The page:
A piece by Leonard Pitts on the editorial page of my hometown newspaper highlighted an event that on the surface appears anti-climatic but represents an event that was history making and changed the social structure for blacks in the South and around the country. It was a tribute to those Freedom Riders 50 years ago who were intent, as Pitts says, to “take up the mission of testing segregation ordinances in the South”. Five who survive today rode into New Orleans a week ago on a bus that preceded this generation’s Freedom Riders, “a group of college kids who have joined this commemorative voyage”.
I wasn’t quite 13 years old in that deadly summer of 1961 but I recall it vividly and the conflicting feelings I had about racial inequality at the time. As a product of the South I was all too familiar with the prejudices of whites toward blacks yet as a devout Catholic at the time I couldn’t mesh the attitudes of bigots with the biblical New testament teachings I was raised with. Kennedy was then President and as a fellow Catholic, along with his brother Robert, they gave me some encouragement to follow my feelings that race discrimination was wrong. Why, I would ask myself did blacks have to sit at the back of the bus, drink from separate public water fountains and use separate public bathroom facilities if Jesus himself associated with beggars, prostitutes and tax collectors? These people had character flaws for society to object to. Blacks simply were scorned because of their color.
I was also familiar enough with American history that spoke to the equality of all men and women. Yet I would see community leaders viciously condemn those blacks who expected their fair share of civil rights along with whites who either lived amongst us (they were few and far between) or who traveled from outside our cultural boundaries and stood up to the racial hatred represented in the acts and comments of people like George Wallace, Bull Connor and Lester Maddox.
I eventually reconciled myself to the movement and identified with those few whites who supported the efforts of Martin Luther King and other blacks, if in spirit only. When called a “nigger lover” by an acquaintance on one occasion I retorted “No, I’m not. I’m just not a ‘nigger’ hater”. The “N” word was used too loosely then. It seemed at the time to validate what we were all taught in our church services about Paul’s gospel of love and our American heritage initiated by disenfranchised groups who fled Europe for a better life.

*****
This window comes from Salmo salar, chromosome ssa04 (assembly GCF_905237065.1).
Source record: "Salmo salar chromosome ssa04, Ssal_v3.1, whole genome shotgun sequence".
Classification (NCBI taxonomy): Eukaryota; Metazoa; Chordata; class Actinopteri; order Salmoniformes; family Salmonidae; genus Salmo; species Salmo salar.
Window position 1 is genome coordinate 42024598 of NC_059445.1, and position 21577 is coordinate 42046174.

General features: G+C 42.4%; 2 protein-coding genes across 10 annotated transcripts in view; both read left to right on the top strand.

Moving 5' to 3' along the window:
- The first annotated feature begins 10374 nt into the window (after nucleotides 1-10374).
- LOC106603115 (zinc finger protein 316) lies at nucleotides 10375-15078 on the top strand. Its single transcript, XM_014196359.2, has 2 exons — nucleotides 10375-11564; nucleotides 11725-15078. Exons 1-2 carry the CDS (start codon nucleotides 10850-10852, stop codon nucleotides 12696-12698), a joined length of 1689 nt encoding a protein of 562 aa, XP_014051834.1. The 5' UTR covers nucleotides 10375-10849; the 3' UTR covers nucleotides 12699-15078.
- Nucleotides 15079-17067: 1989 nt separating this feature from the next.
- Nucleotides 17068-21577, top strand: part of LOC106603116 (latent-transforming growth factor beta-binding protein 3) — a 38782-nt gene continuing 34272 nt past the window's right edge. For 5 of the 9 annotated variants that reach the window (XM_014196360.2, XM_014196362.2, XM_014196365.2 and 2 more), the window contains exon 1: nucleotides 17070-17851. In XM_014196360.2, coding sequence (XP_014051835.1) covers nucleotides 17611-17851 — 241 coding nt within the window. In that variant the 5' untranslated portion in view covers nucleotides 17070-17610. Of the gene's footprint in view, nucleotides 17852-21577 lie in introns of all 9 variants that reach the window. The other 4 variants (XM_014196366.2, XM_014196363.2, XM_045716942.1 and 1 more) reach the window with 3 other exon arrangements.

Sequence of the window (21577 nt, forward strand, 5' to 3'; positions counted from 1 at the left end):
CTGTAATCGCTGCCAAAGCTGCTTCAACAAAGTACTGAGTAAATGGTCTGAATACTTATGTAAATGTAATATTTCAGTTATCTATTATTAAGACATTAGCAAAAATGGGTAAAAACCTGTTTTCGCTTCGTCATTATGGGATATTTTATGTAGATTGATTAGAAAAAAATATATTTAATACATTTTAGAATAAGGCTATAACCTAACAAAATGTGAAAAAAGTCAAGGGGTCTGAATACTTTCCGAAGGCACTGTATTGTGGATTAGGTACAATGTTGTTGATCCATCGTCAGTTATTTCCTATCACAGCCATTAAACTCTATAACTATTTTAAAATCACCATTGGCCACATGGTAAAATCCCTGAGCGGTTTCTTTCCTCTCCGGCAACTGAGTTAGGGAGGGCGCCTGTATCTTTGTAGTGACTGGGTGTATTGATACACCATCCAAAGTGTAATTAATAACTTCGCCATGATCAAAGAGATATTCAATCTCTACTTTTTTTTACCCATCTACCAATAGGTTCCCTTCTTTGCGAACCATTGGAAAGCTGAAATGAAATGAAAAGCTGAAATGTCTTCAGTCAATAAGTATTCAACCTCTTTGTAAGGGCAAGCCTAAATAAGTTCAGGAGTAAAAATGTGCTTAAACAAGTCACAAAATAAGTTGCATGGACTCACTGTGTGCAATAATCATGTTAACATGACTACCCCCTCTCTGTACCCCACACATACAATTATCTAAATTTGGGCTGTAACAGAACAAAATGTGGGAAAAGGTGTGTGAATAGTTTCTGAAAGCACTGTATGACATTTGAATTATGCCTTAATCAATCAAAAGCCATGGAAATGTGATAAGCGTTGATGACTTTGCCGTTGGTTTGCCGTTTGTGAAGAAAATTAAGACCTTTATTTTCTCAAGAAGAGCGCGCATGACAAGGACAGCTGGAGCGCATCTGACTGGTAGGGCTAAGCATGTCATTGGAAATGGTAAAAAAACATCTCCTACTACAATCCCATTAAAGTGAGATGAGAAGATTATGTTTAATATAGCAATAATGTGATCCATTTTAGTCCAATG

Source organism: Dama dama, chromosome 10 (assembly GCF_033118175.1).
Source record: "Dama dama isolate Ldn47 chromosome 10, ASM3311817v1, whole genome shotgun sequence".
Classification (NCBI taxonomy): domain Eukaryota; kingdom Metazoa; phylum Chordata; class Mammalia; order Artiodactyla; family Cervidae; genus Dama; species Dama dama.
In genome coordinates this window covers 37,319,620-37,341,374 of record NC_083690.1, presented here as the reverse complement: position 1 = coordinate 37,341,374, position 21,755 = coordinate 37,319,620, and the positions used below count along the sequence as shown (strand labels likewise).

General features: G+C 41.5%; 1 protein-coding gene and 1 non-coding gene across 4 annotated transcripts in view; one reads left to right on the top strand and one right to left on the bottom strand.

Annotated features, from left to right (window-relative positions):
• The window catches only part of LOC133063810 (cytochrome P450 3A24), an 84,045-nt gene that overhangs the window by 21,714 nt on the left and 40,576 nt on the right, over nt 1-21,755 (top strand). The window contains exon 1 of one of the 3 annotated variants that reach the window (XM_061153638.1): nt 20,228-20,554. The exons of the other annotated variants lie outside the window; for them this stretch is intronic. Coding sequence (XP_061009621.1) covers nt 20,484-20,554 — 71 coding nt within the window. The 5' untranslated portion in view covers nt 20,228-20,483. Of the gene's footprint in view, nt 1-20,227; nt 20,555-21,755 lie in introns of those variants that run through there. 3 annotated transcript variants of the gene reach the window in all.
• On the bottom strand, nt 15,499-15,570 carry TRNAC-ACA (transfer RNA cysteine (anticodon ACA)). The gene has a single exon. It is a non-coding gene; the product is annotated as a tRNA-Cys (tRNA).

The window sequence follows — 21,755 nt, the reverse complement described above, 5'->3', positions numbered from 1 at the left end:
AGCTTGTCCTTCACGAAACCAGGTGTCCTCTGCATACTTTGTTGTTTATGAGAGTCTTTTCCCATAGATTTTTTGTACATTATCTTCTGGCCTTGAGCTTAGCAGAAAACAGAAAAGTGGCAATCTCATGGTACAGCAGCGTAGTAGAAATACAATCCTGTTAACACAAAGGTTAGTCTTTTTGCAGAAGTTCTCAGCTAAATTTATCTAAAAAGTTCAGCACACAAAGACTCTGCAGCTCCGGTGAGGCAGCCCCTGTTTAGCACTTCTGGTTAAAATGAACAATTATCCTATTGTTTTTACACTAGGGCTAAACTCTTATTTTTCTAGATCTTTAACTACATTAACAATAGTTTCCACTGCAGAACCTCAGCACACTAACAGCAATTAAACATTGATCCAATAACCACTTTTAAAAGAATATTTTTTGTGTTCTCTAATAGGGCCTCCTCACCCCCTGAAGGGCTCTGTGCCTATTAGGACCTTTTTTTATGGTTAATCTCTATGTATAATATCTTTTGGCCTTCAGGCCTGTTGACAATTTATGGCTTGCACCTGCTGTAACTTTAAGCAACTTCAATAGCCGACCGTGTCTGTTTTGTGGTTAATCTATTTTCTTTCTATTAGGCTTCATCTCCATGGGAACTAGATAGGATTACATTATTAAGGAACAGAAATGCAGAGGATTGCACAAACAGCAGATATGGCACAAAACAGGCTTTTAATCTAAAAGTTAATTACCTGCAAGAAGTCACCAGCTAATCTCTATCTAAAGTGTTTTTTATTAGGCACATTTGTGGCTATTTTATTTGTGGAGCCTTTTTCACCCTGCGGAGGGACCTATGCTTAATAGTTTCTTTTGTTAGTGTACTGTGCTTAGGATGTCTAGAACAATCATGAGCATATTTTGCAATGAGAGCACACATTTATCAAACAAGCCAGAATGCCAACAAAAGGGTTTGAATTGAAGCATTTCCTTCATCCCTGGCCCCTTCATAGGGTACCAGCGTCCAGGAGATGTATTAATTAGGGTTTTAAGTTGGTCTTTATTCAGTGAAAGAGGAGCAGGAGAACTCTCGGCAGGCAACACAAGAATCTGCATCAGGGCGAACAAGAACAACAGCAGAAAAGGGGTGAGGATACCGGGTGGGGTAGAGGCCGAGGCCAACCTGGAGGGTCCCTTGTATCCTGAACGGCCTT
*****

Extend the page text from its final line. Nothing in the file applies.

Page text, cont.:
It’s hard to think at one time in my life that an event as simple as people coming into Southern cities to encourage those principles that we were all raised with would wound up facing violent objections by people familiar to me. The remnants of such racial prejudice are still with us in the South and other parts of the country but they are now the exception rather than the norm.
Blacks have made great strides in personal freedom since those days. Other than the occasional action or comment by a few bigots who get way too much media attention, there is little left to resemble the division that once existed in its place just two generations ago. Today however, we run up against new barriers within society that discriminate against people for their religious views, economic condition or their partner lifestyle choices.
The same moral standards that were in place back in 1961 that eventually convinced the majority of people to do the right thing are still present today. But their presence alone is insufficient to sway the minority who insists that only one religion should dominate, that profit motives should have precedence over need and that anything other than heterosexual relationships are strictly verboten. It will once again take the physical efforts of those willing to sacrifice the verbal and sometimes physical assaults by those who fear change; a change that simply asks that they do to others what they expect for themselves and fully grasp Jefferson’s words that ALL men and women are created equal.
There are those who would argue that full liberty and freedom for all doesn’t mean we should trash traditional values. I would agree. But I would also add that traditional values that are only designed for a select few are not morally based. Only values that are inclusive of all people in all walks of life at their heart are morally sound.
People who cheat, steal and hurt others physically and emotionally exists within all cultures. ALL of them. We shouldn’t exclude those cultures because some of their members are defective nor should we presume that such social defects are beyond human and divine grace. The energy we waste building walls demonstrates to those who have yet attained our level of freedom that perhaps democracy is not all it’s cracked up to be so why bother. It’s a work in progress that must be dealt with everyday in every corner of our society.
We are coming up on Memorial Day that salutes the lives of men who, we are told, died that we may keep and extend our freedoms. Let’s hope we eventually live up to their sacrifice and not sully their death with shallow exceptions to the concept of liberty and justice for all.